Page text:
Tony Gray, the chief executive of the Nelson Marlborough Institute of Technology which hosted the SLENZ Project  initially  on its island of Koru in Second Life,  said in a message to Atkins on hearing  the news:  “This is a fantastic outcome and significantly achieved through your passion and commitment to the project. I am  very proud that NMIT should have first of all taken a lead and secondly that we can show a peer-reviewed achievement as a result.”

The SLENZ Project  grew out of that first meeting between Atkins and Griffths who both dreamed of seeing “students interacting with each other and their international peers, with the Second Life environment, with teachers, domain experts, inspirational speakers from all over the  “real” world”.  The project was funded by the New Zealand Government’s Tertiary Education Commission. It  has been completely developed under Creative Commons license with all builds freely available for use or acquisition by anyone with “full permissions.”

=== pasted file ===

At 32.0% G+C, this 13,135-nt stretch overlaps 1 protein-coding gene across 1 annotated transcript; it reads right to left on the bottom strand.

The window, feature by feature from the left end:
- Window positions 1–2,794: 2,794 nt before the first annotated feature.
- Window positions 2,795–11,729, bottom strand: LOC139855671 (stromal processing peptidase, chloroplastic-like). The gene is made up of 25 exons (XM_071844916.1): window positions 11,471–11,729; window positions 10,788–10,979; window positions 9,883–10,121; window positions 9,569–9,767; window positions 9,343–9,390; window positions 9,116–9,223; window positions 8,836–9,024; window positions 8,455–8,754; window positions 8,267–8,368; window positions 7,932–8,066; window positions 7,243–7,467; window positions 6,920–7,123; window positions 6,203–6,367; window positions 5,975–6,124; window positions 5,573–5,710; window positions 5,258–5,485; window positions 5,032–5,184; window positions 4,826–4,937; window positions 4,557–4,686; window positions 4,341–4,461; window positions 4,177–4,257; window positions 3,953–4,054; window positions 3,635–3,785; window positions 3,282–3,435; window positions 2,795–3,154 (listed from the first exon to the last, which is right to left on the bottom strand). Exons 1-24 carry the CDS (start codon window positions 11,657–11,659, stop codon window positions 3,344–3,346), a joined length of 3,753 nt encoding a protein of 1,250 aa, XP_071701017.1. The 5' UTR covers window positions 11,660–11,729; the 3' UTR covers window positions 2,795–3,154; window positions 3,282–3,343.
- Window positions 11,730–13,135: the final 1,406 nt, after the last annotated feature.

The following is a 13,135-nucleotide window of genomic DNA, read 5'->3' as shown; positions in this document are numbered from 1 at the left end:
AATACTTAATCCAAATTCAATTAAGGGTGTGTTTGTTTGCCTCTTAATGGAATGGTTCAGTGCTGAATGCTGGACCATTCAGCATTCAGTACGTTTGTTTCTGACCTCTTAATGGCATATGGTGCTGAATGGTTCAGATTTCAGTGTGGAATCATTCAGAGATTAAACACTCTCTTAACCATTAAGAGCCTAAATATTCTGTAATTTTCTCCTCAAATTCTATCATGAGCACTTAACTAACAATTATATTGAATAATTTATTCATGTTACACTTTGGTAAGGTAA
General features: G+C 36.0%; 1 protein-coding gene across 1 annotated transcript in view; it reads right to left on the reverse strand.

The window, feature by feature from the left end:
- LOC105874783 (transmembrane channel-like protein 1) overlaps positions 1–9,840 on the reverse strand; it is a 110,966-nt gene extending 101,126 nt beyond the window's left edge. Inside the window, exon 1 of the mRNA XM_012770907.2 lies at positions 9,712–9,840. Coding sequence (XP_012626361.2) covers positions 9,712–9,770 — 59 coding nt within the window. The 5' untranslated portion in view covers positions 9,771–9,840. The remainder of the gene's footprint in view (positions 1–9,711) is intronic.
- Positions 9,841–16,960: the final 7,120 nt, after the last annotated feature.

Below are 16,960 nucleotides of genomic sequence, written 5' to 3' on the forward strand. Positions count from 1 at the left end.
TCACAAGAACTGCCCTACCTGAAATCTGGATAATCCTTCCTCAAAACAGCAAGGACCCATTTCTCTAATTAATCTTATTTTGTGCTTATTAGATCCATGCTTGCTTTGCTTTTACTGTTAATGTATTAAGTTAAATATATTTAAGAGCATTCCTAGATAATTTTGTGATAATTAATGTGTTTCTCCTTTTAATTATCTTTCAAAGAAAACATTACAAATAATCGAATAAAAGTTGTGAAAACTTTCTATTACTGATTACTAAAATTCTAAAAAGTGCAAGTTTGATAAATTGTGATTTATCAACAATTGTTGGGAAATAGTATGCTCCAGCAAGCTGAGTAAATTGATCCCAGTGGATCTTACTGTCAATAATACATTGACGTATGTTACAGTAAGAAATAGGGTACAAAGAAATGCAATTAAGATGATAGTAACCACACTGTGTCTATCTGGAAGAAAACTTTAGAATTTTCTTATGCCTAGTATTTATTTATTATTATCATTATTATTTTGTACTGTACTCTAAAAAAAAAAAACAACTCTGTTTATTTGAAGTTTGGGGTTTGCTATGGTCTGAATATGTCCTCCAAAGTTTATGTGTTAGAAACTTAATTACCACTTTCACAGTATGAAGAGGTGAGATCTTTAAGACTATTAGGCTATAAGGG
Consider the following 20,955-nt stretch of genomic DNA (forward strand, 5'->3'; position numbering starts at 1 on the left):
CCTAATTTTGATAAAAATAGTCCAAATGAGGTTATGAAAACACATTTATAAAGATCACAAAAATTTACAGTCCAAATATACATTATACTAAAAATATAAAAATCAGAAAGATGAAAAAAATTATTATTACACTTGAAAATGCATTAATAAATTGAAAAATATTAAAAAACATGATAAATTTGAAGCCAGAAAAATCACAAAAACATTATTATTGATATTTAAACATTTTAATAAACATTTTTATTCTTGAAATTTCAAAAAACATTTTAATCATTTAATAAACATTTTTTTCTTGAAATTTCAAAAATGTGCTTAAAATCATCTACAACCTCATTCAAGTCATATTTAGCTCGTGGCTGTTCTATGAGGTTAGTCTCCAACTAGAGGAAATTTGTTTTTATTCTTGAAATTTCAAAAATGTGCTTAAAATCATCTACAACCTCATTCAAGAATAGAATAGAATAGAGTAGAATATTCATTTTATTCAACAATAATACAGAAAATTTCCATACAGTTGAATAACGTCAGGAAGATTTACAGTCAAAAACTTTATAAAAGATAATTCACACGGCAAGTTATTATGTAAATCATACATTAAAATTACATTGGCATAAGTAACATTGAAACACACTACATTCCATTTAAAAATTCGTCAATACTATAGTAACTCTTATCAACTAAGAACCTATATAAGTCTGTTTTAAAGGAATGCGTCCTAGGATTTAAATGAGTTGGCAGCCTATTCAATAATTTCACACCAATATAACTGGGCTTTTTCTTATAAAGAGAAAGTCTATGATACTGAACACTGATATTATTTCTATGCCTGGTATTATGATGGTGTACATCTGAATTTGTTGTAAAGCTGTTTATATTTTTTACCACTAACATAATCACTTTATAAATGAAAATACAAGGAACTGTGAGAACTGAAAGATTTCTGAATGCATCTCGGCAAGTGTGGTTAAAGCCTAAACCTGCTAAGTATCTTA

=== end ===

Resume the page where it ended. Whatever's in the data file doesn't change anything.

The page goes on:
The EDUBLOG placings were chosen by public vote.

The SLENZ Project creations – 1. The Otago Polytechnic’s Birthing Unit during
a Jokaydia un-conference presentation

The SLENZ Project creations – 2. The Kowhai Island arrival pad.

The SLENZ Project creations – 3. Manukau Institute of Technology’s
Foundation (Bridging) Learning Pilot Programme

“I don’t think either of us ever really imagined that only three years later we would have been part of a team that had not only helped to realise that dream but had succeeded beyond our wildest hopes,” Atkins said today commenting  on the award to the NZ$500,00 project . It was designed to determine whether there were benefits from providing education in a virtual world and, if so, how those benefits could best be harnessed.